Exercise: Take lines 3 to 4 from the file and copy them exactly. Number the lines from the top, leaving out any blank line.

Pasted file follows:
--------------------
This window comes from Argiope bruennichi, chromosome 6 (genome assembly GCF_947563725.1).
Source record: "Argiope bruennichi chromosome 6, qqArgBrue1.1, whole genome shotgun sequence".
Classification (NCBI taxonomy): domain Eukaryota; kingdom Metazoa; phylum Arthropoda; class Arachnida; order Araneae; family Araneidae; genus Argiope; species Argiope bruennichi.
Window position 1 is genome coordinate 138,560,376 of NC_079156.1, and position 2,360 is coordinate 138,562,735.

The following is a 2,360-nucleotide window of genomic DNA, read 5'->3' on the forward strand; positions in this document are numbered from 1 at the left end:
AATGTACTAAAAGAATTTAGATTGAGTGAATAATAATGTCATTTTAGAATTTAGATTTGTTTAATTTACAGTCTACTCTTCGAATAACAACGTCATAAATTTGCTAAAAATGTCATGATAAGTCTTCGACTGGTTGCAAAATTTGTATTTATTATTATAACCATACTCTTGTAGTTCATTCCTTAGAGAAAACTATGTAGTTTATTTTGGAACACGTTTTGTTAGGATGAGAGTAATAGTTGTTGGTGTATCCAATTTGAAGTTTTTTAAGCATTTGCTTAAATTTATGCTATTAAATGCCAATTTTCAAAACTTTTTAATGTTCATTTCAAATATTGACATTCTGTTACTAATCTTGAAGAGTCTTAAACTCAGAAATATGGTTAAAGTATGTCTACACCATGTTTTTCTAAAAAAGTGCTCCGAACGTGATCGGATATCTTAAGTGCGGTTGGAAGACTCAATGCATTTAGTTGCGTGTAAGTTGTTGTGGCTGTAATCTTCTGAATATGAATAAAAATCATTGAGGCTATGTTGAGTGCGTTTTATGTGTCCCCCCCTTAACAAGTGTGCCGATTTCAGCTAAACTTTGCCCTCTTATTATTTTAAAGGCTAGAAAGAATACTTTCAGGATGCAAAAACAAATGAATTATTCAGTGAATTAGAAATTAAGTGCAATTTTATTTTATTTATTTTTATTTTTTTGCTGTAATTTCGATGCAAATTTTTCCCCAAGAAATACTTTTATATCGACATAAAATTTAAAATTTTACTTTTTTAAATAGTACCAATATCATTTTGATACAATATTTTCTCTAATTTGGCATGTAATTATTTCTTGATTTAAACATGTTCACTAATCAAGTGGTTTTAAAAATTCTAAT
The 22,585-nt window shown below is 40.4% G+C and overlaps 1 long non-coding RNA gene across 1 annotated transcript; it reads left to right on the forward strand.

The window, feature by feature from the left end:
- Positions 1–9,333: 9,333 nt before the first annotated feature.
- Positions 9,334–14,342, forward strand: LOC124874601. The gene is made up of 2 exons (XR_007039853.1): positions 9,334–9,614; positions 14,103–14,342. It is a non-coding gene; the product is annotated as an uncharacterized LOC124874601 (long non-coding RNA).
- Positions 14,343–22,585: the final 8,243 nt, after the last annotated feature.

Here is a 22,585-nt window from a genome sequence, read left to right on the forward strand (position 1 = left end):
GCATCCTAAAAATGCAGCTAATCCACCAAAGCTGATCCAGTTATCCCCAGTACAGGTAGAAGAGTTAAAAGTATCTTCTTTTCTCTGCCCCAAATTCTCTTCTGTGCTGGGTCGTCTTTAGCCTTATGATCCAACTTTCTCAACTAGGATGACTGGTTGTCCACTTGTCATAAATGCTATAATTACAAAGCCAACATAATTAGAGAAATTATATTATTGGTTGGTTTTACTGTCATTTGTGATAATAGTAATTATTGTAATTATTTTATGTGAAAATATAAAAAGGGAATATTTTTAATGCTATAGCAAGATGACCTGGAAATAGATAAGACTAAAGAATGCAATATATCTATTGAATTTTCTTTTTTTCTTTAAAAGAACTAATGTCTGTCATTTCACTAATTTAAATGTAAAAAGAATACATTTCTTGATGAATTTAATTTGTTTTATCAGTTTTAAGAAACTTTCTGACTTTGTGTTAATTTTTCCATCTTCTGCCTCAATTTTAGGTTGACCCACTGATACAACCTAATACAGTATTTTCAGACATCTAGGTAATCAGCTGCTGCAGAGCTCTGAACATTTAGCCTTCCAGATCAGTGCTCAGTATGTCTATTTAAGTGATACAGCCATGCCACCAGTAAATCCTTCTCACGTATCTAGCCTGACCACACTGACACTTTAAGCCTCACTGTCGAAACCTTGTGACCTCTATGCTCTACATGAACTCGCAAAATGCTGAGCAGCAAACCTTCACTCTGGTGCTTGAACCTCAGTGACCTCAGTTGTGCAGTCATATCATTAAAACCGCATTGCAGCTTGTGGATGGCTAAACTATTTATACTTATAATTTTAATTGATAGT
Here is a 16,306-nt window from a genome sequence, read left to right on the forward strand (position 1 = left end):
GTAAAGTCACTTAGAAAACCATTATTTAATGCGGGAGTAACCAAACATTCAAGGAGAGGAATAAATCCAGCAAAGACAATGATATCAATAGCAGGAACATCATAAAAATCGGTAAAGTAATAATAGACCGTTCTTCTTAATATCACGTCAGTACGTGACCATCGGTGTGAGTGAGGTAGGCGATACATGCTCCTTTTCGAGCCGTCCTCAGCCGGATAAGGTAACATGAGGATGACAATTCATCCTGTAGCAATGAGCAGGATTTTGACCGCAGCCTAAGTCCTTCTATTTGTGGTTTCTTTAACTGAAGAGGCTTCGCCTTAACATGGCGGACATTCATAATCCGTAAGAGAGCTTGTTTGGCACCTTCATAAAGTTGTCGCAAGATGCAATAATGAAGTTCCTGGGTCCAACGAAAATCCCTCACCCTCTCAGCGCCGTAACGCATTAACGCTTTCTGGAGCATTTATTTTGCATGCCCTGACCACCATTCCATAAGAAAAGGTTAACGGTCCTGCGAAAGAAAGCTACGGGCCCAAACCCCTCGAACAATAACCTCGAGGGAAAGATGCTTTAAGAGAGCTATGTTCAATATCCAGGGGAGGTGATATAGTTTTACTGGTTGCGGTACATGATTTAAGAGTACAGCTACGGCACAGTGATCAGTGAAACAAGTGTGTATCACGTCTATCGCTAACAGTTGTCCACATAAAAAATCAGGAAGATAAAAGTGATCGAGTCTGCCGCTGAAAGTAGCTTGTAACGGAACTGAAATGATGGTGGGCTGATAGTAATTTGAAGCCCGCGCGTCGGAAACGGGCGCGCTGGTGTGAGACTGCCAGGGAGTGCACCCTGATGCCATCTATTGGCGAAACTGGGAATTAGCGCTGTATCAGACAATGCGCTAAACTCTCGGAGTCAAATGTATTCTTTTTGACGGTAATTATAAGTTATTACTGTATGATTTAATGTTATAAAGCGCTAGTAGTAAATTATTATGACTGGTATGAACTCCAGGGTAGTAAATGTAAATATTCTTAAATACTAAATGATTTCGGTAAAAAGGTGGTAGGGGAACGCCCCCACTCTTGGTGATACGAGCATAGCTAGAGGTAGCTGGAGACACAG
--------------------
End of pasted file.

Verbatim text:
Classification (NCBI taxonomy): domain Eukaryota; kingdom Metazoa; phylum Arthropoda; class Arachnida; order Araneae; family Araneidae; genus Argiope; species Argiope bruennichi.
Window position 1 is genome coordinate 138,560,376 of NC_079156.1, and position 2,360 is coordinate 138,562,735.